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The Art and Technique of Matchmoving

Book Description

Matchmoving has become a standard visual effects procedure for almost every situation where live action materials and CG get combined. It allows virtual and real scenes that have been composited together to seamlessly appear as though they are from the same perspective. This authoritative step-by-step guide from one of the best matchmovers in the business allows you to master this technique that has been called the foundation upon which all VFX work stands. Author Erica Hornung (sr. matchmover for Lord of the Rings: The Two Towers, Matrix: Revolutions, and more) imparts her techniques, tips, and wisdom from the trenches that will have you matchmoving like a true professional in no time.

Lessons in the most popular matchmoving software (Maya, Boujou, and others) are included, as well as tips and techniques for surveying on set, dolly moves, and operating nodal cameras. Individual chapters dedicated to object and character matchmoves show you how to matchmove for shadow casting, adding weapons and other objects, focusing on center of gravity, as well as complete CG character support.

The companion DVD includes Quicktime examples of techniques shown in the book, as well as project files that allow you to master these techniques yourself by working alongside the lessons featured in the text.

Table of Contents

  1. Cover
  2. Title Page
  3. Copyright Page
  4. Dedication
  5. Table of Contents
  6. Acknowledgement
  7. Foreword
  8. Introduction What Is Matchmove, Anyway?
    1. “So, Wait a Minute . . . . What Do You Do, Exactly?”
  9. Chapter 1 Types of Matchmoves and Their Uses
    1. What Does a Typical Matchmove Task Look Like in the First Place?
    2. Planning
    3. Gathering Data
    4. Building Assets
    5. Attacking the Shot
    6. What the Computer Thinks About
    7. What Kinds of Matchmove Tasks Are There?
    8. What Kind of Matchmover Are You?
  10. Chapter 2 How Movies Get Made: What You Need to Know About It, and Why
    1. Parts of the Film Camera and How They Work
    2. Information Gathering On Set
    3. Communication
    4. Back at the Office: Information Integration
    5. First Steps: Setting Up Your Scene
  11. Chapter 3 Use What You Know: Common Sense and the Mystery Plate
    1. You Know More Than You Think You Do
    2. Where to Start?
    3. The Web Is Your Friend
    4. Google Maps
    5. Google Earth
    6. Building the Set
    7. Creating the Camera
    8. Lining Up the Shot
  12. Chapter 4 So. . .You Have a Video Plate
    1. It’s a Brave New Digital World
    2. What Makes Video Plates So Different?
    3. What to Do?
    4. And Now, the Results
  13. Chapter 5 Camera Moves Considered
    1. Lockoff Shots
    2. Pan and Tilt Shots
    3. Dolly (Truck) and Tracking Shots
    4. Crane Shots
    5. Steadicam and Handheld Shots
    6. Focus Pulls and Zooms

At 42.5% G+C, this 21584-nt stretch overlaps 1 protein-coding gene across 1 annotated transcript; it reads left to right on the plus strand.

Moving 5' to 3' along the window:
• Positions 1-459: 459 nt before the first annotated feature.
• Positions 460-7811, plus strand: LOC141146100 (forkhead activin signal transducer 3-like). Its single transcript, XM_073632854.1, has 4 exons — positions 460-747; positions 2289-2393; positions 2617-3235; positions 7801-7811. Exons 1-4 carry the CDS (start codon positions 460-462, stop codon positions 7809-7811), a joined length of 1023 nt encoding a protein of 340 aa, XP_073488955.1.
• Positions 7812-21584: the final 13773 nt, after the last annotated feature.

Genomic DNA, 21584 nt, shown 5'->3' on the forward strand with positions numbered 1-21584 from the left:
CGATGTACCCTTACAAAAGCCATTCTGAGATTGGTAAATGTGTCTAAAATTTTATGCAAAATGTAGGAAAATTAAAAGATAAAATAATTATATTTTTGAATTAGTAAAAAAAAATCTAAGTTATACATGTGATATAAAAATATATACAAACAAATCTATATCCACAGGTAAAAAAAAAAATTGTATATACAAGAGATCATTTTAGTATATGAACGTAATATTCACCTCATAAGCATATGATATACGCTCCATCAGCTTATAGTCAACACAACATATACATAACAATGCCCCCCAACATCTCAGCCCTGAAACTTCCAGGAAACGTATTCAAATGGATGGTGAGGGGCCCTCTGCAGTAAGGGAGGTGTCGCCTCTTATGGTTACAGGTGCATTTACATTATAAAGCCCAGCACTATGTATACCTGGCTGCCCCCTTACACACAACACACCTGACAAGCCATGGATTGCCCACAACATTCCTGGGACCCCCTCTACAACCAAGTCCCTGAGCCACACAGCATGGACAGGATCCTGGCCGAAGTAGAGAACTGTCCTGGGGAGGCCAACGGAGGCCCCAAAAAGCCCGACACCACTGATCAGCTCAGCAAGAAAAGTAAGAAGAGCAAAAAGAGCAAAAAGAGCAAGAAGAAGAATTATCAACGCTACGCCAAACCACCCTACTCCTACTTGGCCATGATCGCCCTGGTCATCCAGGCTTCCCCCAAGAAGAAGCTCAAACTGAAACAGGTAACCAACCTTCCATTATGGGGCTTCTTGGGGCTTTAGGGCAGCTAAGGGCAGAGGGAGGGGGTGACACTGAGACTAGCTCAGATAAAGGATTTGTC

14. Chapter 6 Real-Life Shot: Lockoff Camera
    1. Determine What Needs to Be Done
    2. Review Your Information
    3. Set Up Your Shot
    4. Does It Make Sense?
  15. Chapter 7 Real-Life Shot: Focus Pull
    1. Determine What Needs to Be Done
    2. Review Your Information
    3. Color-Correct Your Plates
    4. Set Up the Scene
    5. 2D Track
    6. Survey Constraints
    7. 3D Solve
    8. Does It Make Sense?
    9. Evaluation
  16. Chapter 8 Real-Life Shot: Camera Tilt
    1. Determine What Needs to Be Done
    2. Review Your Information
    3. Set Up Your Shot
    4. 2D Track
    5. Survey Constraints
    6. 3D Solve
    7. Handoff
    8. Adding Guestimate Geometry
    9. Evaluation
  17. Chapter 9 Real-Life Shot: Handheld Camera
    1. Determine What Needs to Be Done
    2. Review the Information
    3. Set Up the Shot
    4. 2D Tracking
    5. 3D Solve
    6. Refining the Solution Channels
    7. One-Point Solve
  18. Chapter 10 Character Rotomation Considered
    1. First Off: What’s Roto for?
    2. How Do You Start?
    3. Great, I Got a Rig. And I’m Scared
    4. Rotomation First Pass: Animating Large to Small
    5. Rotamating Dos and Donts
    6. Which Channels to Key and When to Key Them
    7. Finding the Next Set of Keyframes
    8. Set, Delete, Set
  19. Chapter 11 Know Your Character Rig
    1. Embrace Your Inner Rotomator
    2. Getting to Know You
    3. Let’s Meet Our Rig
    4. Control: Master (World)
    5. Control: Body
    6. Control: COG (Center of Gravity)
    7. Control: Hips
    8. Control: Spine
    9. Control: Neck
    10. Control: Head
    11. Control: Shoulders
    12. Control: Arms
    13. Control: Elbow
    14. Control: Legs
    15. Control: Leg, Pivot, and Roll
    16. Control: Knees
    17. Control: Fingers
    18. You’re Almost Ready to Start
    19. Next Up
  20. Chapter 12 Real-Life Shot: Character and Object Rotomation
    1. Determine What Needs to Be Done
    2. Part 1: Character Rotomation
    3. Breaking Down the Clip
    4. Hip Close Up
    5. First-Pass Rotomation: Walking
    6. First-Pass Rotomation: Sitting
    7. Second-Pass Rotomation
    8. Shot Part 2: Cup Rotomation
    9. Constraining the Prop Cup
    10. Animating Constraints On and Off
    11. Animating the Cup Trajectory
    12. Keeping Track of Cylindrical Spinning
    13. First Pass Over the Pool
    14. Finishing Up
  21. Index